As the nation continues to recover from the pandemic, many employers have abandoned a conventional perspective on where, when, and how work is performed and have adopted flexible policies and practices to meet business objectives. While this can benefit all workers, employers might need to make modifications or provide flexibility beyond these operational adjustments to accommodate workers with disabilities when needed as a reasonable accommodation.

A reasonable accommodation is a modification or adjustment to a job, the work environment, or the way things usually are done that enables an individual with a disability to perform essential job duties. These kinds of modifications are implemented under the Americans with Disabilities Act (ADA) when an individual’s disability-related limitations impact their ability to perform job duties. Like many of the adjustments that were made by employers to keep people working in response to the COVID-19 pandemic (e.g., telework), reasonable accommodations can enable qualified workers with disabilities to stay on-the-job or return to the workplace.

JAN receives inquiries about accommodation solutions to enable workers with disabilities to avoid exposure to COVID-19, to safely return to the work environment, and to work at home. Work environments, types of jobs, and risks of exposure vary greatly. As employers return employees to the workplace, they should follow the evolving COVID-19 guidance from the Centers for Disease Control and Prevention (CDC) and from state and local public health authorities. The CDC offers worker safety and support guidance for various industries, jobs, and environments. This information is useful for exploring accommodation solutions for workers with disabilities as it offers infection control strategies specific to a range of industries. These strategies might enable workers with disabilities to return to the workplace when the risk of exposure to COVID-19 is a work-related barrier.

JAN offers the following general strategies for accommodating employees with disabilities to return to the workplace, but it is necessary to individually analyze each accommodation situation to provide customized reasonable accommodation solutions. For further information, please contact JAN to explore situations and solutions.

General Solutions for Limiting the Risk of Exposure to COVID-19

Solutions to Address Physical Distancing Needs

  • Establish physical distancing policies and practices and use physical/social distancing signage to remind employees to stay at least six feet apart, when possible.
  • Mark floors and public spaces with textured tape, highly visible tape, flow arrows, etc., to create single direction paths of travel and limited/no access areas.
  • Stagger or space-out workstations to increase distance between workers and allow workers who have a private workspace to close the door.
  • Install a protective panel/shield, curtain, or other physical barrier (e.g., table) between workstations to separate employees and customers where physical distancing is not possible.
  • Limit the number of people permitted in communal spaces (e.g., meeting and break rooms).
  • Modify schedules to limit the density of people in the workplace (e.g., stagger or rotate shifts and days on and off, allow breaks, allow alternating telework days, etc.) and/or allow alternative and flexible work hours to limit interaction with others.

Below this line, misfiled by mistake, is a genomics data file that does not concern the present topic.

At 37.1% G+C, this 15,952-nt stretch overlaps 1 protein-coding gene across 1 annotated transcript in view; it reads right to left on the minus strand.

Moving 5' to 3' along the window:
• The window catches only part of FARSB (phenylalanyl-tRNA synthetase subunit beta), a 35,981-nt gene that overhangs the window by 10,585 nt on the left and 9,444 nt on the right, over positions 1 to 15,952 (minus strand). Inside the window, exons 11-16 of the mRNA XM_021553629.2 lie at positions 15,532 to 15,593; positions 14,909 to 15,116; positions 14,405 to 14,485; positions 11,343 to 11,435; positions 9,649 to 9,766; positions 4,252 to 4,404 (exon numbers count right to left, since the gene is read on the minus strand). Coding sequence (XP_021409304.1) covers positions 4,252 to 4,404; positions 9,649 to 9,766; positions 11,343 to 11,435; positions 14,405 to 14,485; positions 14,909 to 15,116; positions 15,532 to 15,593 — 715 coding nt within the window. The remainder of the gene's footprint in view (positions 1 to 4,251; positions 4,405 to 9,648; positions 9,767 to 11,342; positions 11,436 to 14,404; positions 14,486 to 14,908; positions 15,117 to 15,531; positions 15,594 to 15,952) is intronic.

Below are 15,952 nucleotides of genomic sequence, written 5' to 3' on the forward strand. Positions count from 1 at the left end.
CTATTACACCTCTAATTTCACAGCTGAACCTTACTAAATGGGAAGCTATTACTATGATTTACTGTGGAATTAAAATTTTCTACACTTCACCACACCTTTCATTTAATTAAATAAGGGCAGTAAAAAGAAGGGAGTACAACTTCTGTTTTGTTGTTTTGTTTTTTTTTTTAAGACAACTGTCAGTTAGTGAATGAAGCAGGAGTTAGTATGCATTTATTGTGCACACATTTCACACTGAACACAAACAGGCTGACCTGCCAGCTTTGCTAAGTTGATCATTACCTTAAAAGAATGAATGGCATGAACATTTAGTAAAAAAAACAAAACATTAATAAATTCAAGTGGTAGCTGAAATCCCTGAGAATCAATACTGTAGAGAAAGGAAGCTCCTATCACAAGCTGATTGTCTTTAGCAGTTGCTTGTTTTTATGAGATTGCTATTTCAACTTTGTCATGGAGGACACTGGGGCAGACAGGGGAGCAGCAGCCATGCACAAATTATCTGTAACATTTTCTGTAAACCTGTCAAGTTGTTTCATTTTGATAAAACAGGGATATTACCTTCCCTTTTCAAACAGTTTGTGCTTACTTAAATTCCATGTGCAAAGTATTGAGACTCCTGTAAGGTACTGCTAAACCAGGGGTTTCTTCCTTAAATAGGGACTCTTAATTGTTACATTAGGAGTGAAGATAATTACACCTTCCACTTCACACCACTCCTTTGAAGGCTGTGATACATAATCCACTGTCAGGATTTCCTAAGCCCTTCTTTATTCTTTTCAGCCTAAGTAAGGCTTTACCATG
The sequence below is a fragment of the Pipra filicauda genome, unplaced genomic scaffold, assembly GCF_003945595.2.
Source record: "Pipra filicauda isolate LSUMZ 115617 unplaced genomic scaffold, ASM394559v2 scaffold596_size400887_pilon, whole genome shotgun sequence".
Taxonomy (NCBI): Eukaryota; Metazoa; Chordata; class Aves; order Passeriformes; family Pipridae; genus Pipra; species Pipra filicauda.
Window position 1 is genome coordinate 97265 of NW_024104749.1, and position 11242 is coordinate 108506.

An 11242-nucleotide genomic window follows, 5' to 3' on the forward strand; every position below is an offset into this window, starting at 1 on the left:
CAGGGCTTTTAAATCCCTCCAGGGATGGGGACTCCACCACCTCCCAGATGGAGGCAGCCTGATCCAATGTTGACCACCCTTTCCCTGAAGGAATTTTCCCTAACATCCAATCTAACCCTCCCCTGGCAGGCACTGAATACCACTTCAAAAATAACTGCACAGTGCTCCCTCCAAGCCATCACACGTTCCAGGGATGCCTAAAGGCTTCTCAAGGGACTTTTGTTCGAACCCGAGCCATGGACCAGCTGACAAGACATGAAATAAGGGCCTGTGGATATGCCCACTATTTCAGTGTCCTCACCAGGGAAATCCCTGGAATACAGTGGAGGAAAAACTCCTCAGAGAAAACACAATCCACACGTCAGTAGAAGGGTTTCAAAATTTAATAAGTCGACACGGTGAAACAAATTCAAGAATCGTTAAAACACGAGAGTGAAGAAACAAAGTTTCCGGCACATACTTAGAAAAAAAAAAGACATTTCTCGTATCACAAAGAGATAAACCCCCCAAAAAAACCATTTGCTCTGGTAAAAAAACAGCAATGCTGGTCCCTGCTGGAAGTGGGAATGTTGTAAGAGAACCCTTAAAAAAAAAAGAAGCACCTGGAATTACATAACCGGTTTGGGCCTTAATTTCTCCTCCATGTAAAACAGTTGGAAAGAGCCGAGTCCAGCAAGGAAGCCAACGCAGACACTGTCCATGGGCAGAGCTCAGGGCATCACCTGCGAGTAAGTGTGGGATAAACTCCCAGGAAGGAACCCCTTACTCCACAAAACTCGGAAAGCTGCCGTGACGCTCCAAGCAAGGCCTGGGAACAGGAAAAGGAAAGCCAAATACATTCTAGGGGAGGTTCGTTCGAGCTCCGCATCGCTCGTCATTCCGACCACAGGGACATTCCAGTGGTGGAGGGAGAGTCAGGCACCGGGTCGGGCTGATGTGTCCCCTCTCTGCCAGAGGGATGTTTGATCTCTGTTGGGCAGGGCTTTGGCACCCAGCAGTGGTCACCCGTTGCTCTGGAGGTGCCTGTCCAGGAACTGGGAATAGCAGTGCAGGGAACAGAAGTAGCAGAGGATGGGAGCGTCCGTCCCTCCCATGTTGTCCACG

• Modify a policy concerning where and when work is performed to allow telework, flexible work arrangements, alternative work location, etc.
  • Modify a work schedule or allow telework to address COVID-19-related limitations in commuting to and from work (e.g., risk of exposure during commute or limited access to transportation).
  • Restructure job duties to eliminate or reduce the frequency of the need to perform tasks requiring a mask and/or face-to-face contact with others.

Solutions to Address Communication Needs

  • Allow communication among employees, and/or with customers/clients, etc., using remote methods (e.g., phone, text, real time chat, remote video, email, etc.).
  • Conduct group meetings and events using remote and virtual formats (e.g., conference call or virtual meeting platform); limit the number of people in attendance for face-to-face meetings and training; hold face-to-face meetings and training in open, well-ventilated spaces, in conjunction with physical distancing and masks; or conduct group gatherings in outside spaces where people can be physically distanced.
  • Use an accessible virtual meeting platform for group meetings and collaboration.
  • Modify training methods to include remote, online, limited face-to-face, hybrid, and flexible formats.
  • When masks are worn in the workplace, consider the communication needs of workers who read lips. It might be necessary for coworkers to use a clear mask or face shield, to video chat from a different room without a mask, or to use other methods of communicating using text (e.g., texting, portable text communication device).

If the changes laid out above cannot sufficiently limit the risk of exposure to COVID-19 in the workplace, and if allowing employees to work at home creates an undue hardship for the employer, consider providing access to leave under applicable federal, state, and local requirements and employer leave policies.

Reasonable accommodation strategies can enable workers with disabilities to continue working at home and/or return to the workplace and can also benefit workers without disabilities who have concerns about virus exposure. To learn more about reasonable accommodations and the ADA, contact JAN.